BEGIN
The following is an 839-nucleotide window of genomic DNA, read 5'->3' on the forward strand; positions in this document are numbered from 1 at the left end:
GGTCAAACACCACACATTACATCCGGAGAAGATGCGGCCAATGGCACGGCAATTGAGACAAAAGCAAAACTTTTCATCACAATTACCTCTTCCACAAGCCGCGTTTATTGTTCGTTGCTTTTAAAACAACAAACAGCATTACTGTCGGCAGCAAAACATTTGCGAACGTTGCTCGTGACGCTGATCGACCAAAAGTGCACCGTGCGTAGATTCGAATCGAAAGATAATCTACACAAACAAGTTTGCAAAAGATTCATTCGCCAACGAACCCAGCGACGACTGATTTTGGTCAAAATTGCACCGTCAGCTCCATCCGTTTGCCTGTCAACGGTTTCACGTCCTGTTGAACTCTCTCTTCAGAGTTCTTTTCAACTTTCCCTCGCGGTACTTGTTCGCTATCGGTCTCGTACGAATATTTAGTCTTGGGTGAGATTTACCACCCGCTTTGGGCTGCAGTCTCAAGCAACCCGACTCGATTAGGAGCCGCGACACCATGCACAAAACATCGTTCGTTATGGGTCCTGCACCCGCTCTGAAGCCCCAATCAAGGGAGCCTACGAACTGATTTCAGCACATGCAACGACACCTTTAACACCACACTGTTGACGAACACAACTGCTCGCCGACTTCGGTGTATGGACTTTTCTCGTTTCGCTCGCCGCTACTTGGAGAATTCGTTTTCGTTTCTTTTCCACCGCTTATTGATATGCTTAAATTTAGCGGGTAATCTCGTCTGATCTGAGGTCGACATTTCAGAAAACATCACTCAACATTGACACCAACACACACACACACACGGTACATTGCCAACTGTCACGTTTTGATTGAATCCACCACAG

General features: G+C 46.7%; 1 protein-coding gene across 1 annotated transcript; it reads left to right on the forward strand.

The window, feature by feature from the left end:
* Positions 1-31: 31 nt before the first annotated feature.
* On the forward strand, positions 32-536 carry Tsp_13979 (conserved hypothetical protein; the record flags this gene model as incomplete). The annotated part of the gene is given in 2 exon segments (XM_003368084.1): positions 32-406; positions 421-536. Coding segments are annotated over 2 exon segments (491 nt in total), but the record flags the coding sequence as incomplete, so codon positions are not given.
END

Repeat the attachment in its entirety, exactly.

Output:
The following is an 839-nucleotide window of genomic DNA, read 5'->3' on the forward strand; positions in this document are numbered from 1 at the left end:
GGTCAAACACCACACATTACATCCGGAGAAGATGCGGCCAATGGCACGGCAATTGAGACAAAAGCAAAACTTTTCATCACAATTACCTCTTCCACAAGCCGCGTTTATTGTTCGTTGCTTTTAAAACAACAAACAGCATTACTGTCGGCAGCAAAACATTTGCGAACGTTGCTCGTGACGCTGATCGACCAAAAGTGCACCGTGCGTAGATTCGAATCGAAAGATAATCTACACAAACAAGTTTGCAAAAGATTCATTCGCCAACGAACCCAGCGACGACTGATTTTGGTCAAAATTGCACCGTCAGCTCCATCCGTTTGCCTGTCAACGGTTTCACGTCCTGTTGAACTCTCTCTTCAGAGTTCTTTTCAACTTTCCCTCGCGGTACTTGTTCGCTATCGGTCTCGTACGAATATTTAGTCTTGGGTGAGATTTACCACCCGCTTTGGGCTGCAGTCTCAAGCAACCCGACTCGATTAGGAGCCGCGACACCATGCACAAAACATCGTTCGTTATGGGTCCTGCACCCGCTCTGAAGCCCCAATCAAGGGAGCCTACGAACTGATTTCAGCACATGCAACGACACCTTTAACACCACACTGTTGACGAACACAACTGCTCGCCGACTTCGGTGTATGGACTTTTCTCGTTTCGCTCGCCGCTACTTGGAGAATTCGTTTTCGTTTCTTTTCCACCGCTTATTGATATGCTTAAATTTAGCGGGTAATCTCGTCTGATCTGAGGTCGACATTTCAGAAAACATCACTCAACATTGACACCAACACACACACACACACGGTACATTGCCAACTGTCACGTTTTGATTGAATCCACCACAG

General features: G+C 46.7%; 1 protein-coding gene across 1 annotated transcript; it reads left to right on the forward strand.

The window, feature by feature from the left end:
* Positions 1-31: 31 nt before the first annotated feature.
* On the forward strand, positions 32-536 carry Tsp_13979 (conserved hypothetical protein; the record flags this gene model as incomplete). The annotated part of the gene is given in 2 exon segments (XM_003368084.1): positions 32-406; positions 421-536. Coding segments are annotated over 2 exon segments (491 nt in total), but the record flags the coding sequence as incomplete, so codon positions are not given.